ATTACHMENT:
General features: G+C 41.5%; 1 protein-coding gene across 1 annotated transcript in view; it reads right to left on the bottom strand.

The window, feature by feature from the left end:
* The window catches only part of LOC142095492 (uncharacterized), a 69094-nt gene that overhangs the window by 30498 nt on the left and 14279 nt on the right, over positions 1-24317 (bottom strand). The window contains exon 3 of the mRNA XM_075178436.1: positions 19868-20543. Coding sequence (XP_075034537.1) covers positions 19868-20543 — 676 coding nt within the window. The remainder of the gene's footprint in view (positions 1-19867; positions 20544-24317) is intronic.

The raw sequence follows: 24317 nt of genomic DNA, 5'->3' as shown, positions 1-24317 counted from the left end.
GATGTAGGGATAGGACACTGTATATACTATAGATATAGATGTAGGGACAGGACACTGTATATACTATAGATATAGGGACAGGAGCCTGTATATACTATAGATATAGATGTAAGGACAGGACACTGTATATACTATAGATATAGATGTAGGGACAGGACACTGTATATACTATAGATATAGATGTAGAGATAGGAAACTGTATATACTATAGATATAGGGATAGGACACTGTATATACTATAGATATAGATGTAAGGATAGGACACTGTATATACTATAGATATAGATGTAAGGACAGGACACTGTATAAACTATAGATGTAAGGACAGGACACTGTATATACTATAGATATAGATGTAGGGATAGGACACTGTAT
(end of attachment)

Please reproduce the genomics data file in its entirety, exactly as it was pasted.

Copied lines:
General features: G+C 41.5%; 1 protein-coding gene across 1 annotated transcript in view; it reads right to left on the bottom strand.

The window, feature by feature from the left end:
* The window catches only part of LOC142095492 (uncharacterized), a 69094-nt gene that overhangs the window by 30498 nt on the left and 14279 nt on the right, over positions 1-24317 (bottom strand). The window contains exon 3 of the mRNA XM_075178436.1: positions 19868-20543. Coding sequence (XP_075034537.1) covers positions 19868-20543 — 676 coding nt within the window. The remainder of the gene's footprint in view (positions 1-19867; positions 20544-24317) is intronic.

The raw sequence follows: 24317 nt of genomic DNA, 5'->3' as shown, positions 1-24317 counted from the left end.
GATGTAGGGATAGGACACTGTATATACTATAGATATAGATGTAGGGACAGGACACTGTATATACTATAGATATAGGGACAGGAGCCTGTATATACTATAGATATAGATGTAAGGACAGGACACTGTATATACTATAGATATAGATGTAGGGACAGGACACTGTATATACTATAGATATAGATGTAGAGATAGGAAACTGTATATACTATAGATATAGGGATAGGACACTGTATATACTATAGATATAGATGTAAGGATAGGACACTGTATATACTATAGATATAGATGTAAGGACAGGACACTGTATAAACTATAGATGTAAGGACAGGACACTGTATATACTATAGATATAGATGTAGGGATAGGACACTGTAT